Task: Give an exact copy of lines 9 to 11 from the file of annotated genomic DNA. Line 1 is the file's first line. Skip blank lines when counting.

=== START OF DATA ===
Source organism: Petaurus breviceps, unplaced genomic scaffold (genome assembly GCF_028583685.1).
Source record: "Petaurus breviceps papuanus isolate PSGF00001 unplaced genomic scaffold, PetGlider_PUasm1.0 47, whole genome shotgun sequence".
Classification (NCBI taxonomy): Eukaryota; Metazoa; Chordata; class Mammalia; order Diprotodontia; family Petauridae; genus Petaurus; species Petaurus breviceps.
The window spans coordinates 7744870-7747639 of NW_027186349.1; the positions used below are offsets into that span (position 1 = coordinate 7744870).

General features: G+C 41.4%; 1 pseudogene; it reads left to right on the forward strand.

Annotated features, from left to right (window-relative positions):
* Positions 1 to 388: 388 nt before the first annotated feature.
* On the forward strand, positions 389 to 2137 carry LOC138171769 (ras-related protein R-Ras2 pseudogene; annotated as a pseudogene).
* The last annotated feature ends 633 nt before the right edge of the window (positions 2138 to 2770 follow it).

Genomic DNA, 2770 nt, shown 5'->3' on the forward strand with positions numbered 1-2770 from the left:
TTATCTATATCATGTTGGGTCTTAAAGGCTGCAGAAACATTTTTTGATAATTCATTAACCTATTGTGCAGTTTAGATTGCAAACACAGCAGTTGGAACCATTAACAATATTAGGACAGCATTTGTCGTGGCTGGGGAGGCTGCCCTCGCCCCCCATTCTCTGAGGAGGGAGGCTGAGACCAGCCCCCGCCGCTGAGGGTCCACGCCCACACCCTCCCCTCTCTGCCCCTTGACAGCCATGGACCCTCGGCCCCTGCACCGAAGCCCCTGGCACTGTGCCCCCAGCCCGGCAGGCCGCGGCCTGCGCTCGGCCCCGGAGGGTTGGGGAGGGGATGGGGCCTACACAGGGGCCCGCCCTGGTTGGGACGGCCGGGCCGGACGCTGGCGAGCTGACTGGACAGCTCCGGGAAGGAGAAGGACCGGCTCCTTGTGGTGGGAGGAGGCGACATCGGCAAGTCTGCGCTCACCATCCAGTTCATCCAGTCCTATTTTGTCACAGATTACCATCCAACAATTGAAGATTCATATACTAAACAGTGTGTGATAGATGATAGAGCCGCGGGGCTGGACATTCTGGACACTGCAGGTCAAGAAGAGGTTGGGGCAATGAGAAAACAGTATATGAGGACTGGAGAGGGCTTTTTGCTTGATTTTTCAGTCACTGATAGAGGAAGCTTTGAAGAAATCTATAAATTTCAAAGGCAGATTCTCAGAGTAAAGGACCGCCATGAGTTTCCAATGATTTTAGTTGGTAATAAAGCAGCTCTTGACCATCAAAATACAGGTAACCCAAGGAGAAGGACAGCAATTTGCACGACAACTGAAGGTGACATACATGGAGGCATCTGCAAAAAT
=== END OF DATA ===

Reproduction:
* The last annotated feature ends 633 nt before the right edge of the window (positions 2138 to 2770 follow it).

Genomic DNA, 2770 nt, shown 5'->3' on the forward strand with positions numbered 1-2770 from the left:
TTATCTATATCATGTTGGGTCTTAAAGGCTGCAGAAACATTTTTTGATAATTCATTAACCTATTGTGCAGTTTAGATTGCAAACACAGCAGTTGGAACCATTAACAATATTAGGACAGCATTTGTCGTGGCTGGGGAGGCTGCCCTCGCCCCCCATTCTCTGAGGAGGGAGGCTGAGACCAGCCCCCGCCGCTGAGGGTCCACGCCCACACCCTCCCCTCTCTGCCCCTTGACAGCCATGGACCCTCGGCCCCTGCACCGAAGCCCCTGGCACTGTGCCCCCAGCCCGGCAGGCCGCGGCCTGCGCTCGGCCCCGGAGGGTTGGGGAGGGGATGGGGCCTACACAGGGGCCCGCCCTGGTTGGGACGGCCGGGCCGGACGCTGGCGAGCTGACTGGACAGCTCCGGGAAGGAGAAGGACCGGCTCCTTGTGGTGGGAGGAGGCGACATCGGCAAGTCTGCGCTCACCATCCAGTTCATCCAGTCCTATTTTGTCACAGATTACCATCCAACAATTGAAGATTCATATACTAAACAGTGTGTGATAGATGATAGAGCCGCGGGGCTGGACATTCTGGACACTGCAGGTCAAGAAGAGGTTGGGGCAATGAGAAAACAGTATATGAGGACTGGAGAGGGCTTTTTGCTTGATTTTTCAGTCACTGATAGAGGAAGCTTTGAAGAAATCTATAAATTTCAAAGGCAGATTCTCAGAGTAAAGGACCGCCATGAGTTTCCAATGATTTTAGTTGGTAATAAAGCAGCTCTTGACCATCAAAATACAGGTAACCCAAGGAGAAGGACAGCAATTTGCACGACAACTGAAGGTGACATACATGGAGGCATCTGCAAAAAT